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Orodruin
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2006-02-04_Metal_spiral.jpg
Figure 1: A slinky, the subject of the slinky drop experiment. Attribution: Roger McLassus. CC BY-SA
The slinky drop is a rather simple experiment. In its most basic form, it requires only a popular toy for children, a stable hand, and a keen eye. For a better view, using a modern smart phone to capture a video of the experiment also helps to capture the falling slinky. Apart from the commonly quoted result, the Insight will discuss the evolution of the slinky shape during the drop using only high-school physics: mechanical equilibrium and the conservation of momentum.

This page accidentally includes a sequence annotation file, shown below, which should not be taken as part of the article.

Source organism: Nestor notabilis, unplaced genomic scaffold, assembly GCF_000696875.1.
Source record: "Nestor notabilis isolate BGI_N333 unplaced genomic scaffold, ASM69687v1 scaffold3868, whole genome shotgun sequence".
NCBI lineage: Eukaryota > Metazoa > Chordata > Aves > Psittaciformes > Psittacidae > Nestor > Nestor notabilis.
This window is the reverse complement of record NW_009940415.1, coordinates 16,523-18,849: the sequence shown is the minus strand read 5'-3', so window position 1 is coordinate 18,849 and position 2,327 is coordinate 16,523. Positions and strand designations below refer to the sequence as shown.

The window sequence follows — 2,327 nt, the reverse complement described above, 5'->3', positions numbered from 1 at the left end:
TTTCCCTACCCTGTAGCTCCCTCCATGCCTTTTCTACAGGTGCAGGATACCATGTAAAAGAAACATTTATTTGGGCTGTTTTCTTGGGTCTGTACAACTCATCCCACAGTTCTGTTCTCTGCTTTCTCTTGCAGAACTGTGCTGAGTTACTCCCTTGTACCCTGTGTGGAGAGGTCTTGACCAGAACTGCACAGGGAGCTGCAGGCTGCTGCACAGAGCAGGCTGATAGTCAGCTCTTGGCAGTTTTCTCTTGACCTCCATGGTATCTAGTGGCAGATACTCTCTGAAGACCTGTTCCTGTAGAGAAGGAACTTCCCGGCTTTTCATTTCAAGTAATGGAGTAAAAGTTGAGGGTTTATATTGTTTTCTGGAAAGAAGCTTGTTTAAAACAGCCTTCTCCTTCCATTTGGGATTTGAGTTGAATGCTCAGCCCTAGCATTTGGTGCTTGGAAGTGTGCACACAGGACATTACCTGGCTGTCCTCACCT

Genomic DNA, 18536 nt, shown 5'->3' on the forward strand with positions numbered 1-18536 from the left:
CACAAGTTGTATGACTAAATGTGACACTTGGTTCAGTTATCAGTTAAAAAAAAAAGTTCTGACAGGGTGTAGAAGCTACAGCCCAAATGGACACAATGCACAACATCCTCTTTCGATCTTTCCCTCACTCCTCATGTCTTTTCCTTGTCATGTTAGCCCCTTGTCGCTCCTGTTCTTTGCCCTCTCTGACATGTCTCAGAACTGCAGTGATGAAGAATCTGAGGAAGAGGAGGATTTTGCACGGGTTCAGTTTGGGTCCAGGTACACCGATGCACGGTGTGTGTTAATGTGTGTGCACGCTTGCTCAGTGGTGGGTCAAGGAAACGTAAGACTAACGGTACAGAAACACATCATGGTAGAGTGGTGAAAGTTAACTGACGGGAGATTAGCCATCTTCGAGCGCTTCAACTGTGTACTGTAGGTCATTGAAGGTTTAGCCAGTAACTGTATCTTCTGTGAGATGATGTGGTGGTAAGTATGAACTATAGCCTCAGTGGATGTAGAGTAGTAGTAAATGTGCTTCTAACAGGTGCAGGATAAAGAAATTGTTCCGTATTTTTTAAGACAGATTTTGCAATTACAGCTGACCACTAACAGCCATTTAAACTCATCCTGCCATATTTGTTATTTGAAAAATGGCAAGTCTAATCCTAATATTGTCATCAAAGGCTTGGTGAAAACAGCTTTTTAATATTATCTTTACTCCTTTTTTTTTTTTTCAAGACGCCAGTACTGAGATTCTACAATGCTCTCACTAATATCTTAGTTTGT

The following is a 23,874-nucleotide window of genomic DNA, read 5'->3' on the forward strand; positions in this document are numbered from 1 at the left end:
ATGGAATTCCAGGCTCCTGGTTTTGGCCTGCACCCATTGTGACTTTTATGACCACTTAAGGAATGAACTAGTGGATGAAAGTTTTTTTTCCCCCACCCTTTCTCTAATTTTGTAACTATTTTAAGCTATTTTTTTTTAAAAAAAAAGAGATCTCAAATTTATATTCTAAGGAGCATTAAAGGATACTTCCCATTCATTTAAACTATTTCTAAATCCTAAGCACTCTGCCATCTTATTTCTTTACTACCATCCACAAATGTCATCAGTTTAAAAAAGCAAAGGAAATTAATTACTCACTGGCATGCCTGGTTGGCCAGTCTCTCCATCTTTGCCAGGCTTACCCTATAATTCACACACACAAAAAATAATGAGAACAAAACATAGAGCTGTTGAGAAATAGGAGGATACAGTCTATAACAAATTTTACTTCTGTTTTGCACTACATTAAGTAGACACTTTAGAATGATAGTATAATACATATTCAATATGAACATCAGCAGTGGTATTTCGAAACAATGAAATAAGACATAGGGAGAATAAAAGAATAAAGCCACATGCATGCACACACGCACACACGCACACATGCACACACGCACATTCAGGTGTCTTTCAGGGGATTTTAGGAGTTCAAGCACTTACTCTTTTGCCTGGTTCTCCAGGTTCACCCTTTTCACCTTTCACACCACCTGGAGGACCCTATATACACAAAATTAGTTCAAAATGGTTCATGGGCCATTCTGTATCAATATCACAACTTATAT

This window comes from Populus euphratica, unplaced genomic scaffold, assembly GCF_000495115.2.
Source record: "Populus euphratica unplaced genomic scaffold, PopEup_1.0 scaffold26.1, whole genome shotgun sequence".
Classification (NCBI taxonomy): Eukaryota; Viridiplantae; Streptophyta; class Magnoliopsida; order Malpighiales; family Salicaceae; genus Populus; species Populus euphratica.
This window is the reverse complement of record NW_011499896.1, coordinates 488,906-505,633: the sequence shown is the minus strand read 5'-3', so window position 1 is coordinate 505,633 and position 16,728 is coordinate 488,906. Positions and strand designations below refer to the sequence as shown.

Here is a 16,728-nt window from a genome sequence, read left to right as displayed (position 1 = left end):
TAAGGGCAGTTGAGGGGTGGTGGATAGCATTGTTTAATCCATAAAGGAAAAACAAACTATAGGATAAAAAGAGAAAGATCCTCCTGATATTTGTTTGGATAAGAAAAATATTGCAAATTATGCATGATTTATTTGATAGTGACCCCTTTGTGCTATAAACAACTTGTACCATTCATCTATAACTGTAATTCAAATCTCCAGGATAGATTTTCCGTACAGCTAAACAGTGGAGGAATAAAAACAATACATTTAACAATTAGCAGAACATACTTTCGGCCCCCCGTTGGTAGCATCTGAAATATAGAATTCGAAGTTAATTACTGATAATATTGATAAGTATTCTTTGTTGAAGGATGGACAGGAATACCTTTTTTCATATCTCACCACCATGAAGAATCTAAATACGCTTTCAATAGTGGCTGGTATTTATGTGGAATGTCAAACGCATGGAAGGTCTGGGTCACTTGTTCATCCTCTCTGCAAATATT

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  • #2
Oh you beat me to it! It seems that you finally used my suggestion of using the displacement field! I have a similar solution that I might share later.
 
  • #3
pines-demon said:
Oh you beat me to it! It seems that you finally used my suggestion of using the displacement field! I have a similar solution that I might share later.
No, the displacement field is still the dependent variable. The slinky fraction ##s## is the independent material variable. This is the way I did it from the beginning.

The only addition is a non-zero rest length of the slinky. Otherwise the analysis is the same as my post #5 of that thread, just a bit more polished.
 
  • #4
Orodruin said:
The only addition is a non-zero rest length of the slinky.
I was talking about that.
Orodruin said:
Otherwise the analysis is the same as my post #5 of that thread, just a bit more polished.
Thanks for the clarification. Anyway, great article!
 
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